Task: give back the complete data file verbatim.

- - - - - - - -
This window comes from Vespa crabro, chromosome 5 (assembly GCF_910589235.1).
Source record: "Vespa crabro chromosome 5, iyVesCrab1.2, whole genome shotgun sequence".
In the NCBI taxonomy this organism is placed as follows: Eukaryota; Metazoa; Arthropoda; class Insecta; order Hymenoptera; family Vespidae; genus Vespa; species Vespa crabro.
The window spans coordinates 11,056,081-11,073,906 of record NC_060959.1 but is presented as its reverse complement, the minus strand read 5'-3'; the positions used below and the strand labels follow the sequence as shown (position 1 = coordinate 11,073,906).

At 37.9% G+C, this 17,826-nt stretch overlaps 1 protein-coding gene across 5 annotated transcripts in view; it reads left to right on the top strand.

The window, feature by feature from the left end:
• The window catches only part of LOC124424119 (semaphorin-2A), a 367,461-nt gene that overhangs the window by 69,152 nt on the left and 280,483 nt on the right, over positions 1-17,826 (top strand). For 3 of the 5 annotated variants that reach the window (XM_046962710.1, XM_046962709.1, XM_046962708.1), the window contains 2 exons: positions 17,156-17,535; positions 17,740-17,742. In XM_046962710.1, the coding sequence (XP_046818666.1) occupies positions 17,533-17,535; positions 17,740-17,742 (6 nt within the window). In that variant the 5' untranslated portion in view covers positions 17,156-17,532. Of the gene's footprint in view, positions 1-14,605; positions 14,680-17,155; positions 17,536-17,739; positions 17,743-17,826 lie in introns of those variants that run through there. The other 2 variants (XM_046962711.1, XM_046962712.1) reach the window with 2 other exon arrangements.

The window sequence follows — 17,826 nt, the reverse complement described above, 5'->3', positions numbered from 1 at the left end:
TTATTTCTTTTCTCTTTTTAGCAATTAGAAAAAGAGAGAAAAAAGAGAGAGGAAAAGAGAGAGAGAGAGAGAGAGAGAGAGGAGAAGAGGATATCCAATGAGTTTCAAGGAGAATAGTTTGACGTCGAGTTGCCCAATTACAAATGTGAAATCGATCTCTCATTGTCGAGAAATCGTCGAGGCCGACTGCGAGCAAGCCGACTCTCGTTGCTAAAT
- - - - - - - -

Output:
This window comes from Vespa crabro, chromosome 5 (assembly GCF_910589235.1).
Source record: "Vespa crabro chromosome 5, iyVesCrab1.2, whole genome shotgun sequence".
In the NCBI taxonomy this organism is placed as follows: Eukaryota; Metazoa; Arthropoda; class Insecta; order Hymenoptera; family Vespidae; genus Vespa; species Vespa crabro.
The window spans coordinates 11,056,081-11,073,906 of record NC_060959.1 but is presented as its reverse complement, the minus strand read 5'-3'; the positions used below and the strand labels follow the sequence as shown (position 1 = coordinate 11,073,906).

At 37.9% G+C, this 17,826-nt stretch overlaps 1 protein-coding gene across 5 annotated transcripts in view; it reads left to right on the top strand.

The window, feature by feature from the left end:
• The window catches only part of LOC124424119 (semaphorin-2A), a 367,461-nt gene that overhangs the window by 69,152 nt on the left and 280,483 nt on the right, over positions 1-17,826 (top strand). For 3 of the 5 annotated variants that reach the window (XM_046962710.1, XM_046962709.1, XM_046962708.1), the window contains 2 exons: positions 17,156-17,535; positions 17,740-17,742. In XM_046962710.1, the coding sequence (XP_046818666.1) occupies positions 17,533-17,535; positions 17,740-17,742 (6 nt within the window). In that variant the 5' untranslated portion in view covers positions 17,156-17,532. Of the gene's footprint in view, positions 1-14,605; positions 14,680-17,155; positions 17,536-17,739; positions 17,743-17,826 lie in introns of those variants that run through there. The other 2 variants (XM_046962711.1, XM_046962712.1) reach the window with 2 other exon arrangements.

The window sequence follows — 17,826 nt, the reverse complement described above, 5'->3', positions numbered from 1 at the left end:
TTATTTCTTTTCTCTTTTTAGCAATTAGAAAAAGAGAGAAAAAAGAGAGAGGAAAAGAGAGAGAGAGAGAGAGAGAGAGAGGAGAAGAGGATATCCAATGAGTTTCAAGGAGAATAGTTTGACGTCGAGTTGCCCAATTACAAATGTGAAATCGATCTCTCATTGTCGAGAAATCGTCGAGGCCGACTGCGAGCAAGCCGACTCTCGTTGCTAAAT